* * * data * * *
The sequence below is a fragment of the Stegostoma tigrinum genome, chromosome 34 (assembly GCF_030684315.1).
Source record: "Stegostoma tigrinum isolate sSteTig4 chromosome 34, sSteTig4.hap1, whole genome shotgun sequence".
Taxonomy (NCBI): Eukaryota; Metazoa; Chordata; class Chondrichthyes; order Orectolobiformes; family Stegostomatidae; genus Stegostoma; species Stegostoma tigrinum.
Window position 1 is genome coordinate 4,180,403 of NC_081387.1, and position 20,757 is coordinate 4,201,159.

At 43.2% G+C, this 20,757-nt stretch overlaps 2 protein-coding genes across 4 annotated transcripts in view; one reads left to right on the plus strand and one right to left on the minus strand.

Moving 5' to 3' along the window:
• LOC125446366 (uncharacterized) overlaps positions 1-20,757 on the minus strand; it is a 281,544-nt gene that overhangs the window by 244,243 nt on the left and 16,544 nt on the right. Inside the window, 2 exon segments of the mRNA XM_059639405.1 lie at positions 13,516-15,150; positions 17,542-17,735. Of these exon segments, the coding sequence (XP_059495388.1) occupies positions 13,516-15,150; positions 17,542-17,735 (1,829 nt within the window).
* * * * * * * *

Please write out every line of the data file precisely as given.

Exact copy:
The sequence below is a fragment of the Stegostoma tigrinum genome, chromosome 34 (assembly GCF_030684315.1).
Source record: "Stegostoma tigrinum isolate sSteTig4 chromosome 34, sSteTig4.hap1, whole genome shotgun sequence".
Taxonomy (NCBI): Eukaryota; Metazoa; Chordata; class Chondrichthyes; order Orectolobiformes; family Stegostomatidae; genus Stegostoma; species Stegostoma tigrinum.
Window position 1 is genome coordinate 4,180,403 of NC_081387.1, and position 20,757 is coordinate 4,201,159.

At 43.2% G+C, this 20,757-nt stretch overlaps 2 protein-coding genes across 4 annotated transcripts in view; one reads left to right on the plus strand and one right to left on the minus strand.

Moving 5' to 3' along the window:
• LOC125446366 (uncharacterized) overlaps positions 1-20,757 on the minus strand; it is a 281,544-nt gene that overhangs the window by 244,243 nt on the left and 16,544 nt on the right. Inside the window, 2 exon segments of the mRNA XM_059639405.1 lie at positions 13,516-15,150; positions 17,542-17,735. Of these exon segments, the coding sequence (XP_059495388.1) occupies positions 13,516-15,150; positions 17,542-17,735 (1,829 nt within the window).